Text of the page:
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What Would Airbnb's Expansion to Long-Term Rentals Mean for Renters?

Devon Thorsby

For the U.S. rental market, the last decade or so has been a major turning point, as millions have turned to leasing as opposed to owning a home. But while the housing market in most major cities has largely recovered from the Great Recession, homeownership remains low. In fact, the number of Americans owning a home is near its lowest level in 52 years at just 63.7 percent in the fourth quarter of 2016, according to the U.S. Census Bureau.

Property managers and landlords have been forced to evolve quickly to not only meet demand for rental units -- which still outweighs supply in most markets -- but to also offer advanced amenities and create unique marketing methods to draw would-be homeowners into rental spaces instead.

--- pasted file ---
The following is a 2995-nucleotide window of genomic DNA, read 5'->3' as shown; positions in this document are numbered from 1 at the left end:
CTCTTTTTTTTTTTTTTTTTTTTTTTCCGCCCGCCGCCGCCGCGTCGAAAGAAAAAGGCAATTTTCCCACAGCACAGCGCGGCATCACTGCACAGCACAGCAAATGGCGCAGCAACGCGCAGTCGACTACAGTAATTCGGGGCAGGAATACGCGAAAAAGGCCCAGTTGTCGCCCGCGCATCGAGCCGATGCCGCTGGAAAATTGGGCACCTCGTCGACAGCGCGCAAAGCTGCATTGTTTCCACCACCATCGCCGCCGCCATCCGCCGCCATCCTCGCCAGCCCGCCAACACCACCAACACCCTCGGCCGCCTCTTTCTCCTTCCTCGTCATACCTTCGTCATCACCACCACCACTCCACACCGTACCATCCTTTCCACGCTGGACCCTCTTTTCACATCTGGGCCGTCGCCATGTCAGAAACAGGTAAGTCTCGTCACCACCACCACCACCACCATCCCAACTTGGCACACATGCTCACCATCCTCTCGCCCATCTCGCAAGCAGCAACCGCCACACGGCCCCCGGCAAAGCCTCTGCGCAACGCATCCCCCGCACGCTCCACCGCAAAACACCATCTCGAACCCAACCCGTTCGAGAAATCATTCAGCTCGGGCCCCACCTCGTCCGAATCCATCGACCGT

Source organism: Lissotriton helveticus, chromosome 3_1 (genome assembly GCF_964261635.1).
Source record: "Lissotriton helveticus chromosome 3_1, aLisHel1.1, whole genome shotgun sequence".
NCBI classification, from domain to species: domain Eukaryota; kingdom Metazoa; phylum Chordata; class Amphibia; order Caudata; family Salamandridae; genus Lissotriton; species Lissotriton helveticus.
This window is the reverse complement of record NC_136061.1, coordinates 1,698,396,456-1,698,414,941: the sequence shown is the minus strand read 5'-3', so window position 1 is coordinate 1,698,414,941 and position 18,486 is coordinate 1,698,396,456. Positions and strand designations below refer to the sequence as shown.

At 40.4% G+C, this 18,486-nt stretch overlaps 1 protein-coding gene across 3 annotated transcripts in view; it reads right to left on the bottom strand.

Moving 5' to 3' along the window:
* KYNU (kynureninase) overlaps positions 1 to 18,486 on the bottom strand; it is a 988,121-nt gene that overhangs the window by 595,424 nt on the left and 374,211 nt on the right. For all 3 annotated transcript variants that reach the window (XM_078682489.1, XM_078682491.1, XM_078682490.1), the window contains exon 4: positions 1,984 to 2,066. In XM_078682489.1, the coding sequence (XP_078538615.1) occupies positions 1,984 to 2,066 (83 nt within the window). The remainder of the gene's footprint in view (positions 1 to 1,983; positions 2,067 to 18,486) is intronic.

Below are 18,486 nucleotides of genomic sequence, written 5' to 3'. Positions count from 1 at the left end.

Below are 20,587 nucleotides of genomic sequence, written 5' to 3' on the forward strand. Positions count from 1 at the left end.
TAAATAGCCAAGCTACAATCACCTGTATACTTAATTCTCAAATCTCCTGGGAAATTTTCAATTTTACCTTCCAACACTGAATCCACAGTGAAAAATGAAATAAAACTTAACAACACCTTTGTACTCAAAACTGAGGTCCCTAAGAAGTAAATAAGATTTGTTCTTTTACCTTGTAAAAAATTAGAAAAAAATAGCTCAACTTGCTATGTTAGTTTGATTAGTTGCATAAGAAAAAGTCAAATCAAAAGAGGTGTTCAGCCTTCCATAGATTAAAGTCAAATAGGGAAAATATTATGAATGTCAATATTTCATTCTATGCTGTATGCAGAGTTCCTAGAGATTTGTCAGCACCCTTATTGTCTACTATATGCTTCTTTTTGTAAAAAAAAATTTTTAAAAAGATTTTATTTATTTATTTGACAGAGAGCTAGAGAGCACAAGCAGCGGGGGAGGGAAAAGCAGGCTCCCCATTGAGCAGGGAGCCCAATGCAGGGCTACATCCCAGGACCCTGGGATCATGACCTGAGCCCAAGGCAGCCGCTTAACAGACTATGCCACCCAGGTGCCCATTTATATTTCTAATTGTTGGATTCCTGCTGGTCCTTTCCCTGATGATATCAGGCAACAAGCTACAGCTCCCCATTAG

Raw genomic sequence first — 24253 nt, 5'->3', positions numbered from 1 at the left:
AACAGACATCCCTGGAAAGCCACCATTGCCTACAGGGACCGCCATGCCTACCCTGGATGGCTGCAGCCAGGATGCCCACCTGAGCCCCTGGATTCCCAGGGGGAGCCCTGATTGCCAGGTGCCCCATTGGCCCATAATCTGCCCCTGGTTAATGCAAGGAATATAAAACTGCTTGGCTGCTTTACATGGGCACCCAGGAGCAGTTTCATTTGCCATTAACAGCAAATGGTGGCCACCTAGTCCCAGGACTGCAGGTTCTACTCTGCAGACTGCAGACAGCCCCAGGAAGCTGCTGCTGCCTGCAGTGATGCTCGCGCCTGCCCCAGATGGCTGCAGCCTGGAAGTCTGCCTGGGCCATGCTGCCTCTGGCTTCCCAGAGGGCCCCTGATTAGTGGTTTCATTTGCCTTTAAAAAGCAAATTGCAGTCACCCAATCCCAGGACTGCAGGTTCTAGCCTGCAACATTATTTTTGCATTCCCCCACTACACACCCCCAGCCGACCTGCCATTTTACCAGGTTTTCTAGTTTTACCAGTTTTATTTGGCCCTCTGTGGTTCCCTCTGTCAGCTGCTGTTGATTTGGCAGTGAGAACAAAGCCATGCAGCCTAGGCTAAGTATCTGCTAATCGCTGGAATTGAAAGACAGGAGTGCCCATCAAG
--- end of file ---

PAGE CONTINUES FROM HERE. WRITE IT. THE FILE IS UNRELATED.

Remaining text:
As with homebuying, the majority of renters start hunting for their next home online -- whether it's a simple Google search or using a site or app that lists available apartments and rooms such as Zillow Rentals, Apartments.com and Craigslist. The move to online rental marketing has been a necessary and major shift for the rental industry -- as consumers expect to find information online, they also seek real-time availabilities and a wider selection of apartments and homes to inquire about.

[Read: The 10 Best Apps for Finding Your Next Apartment.]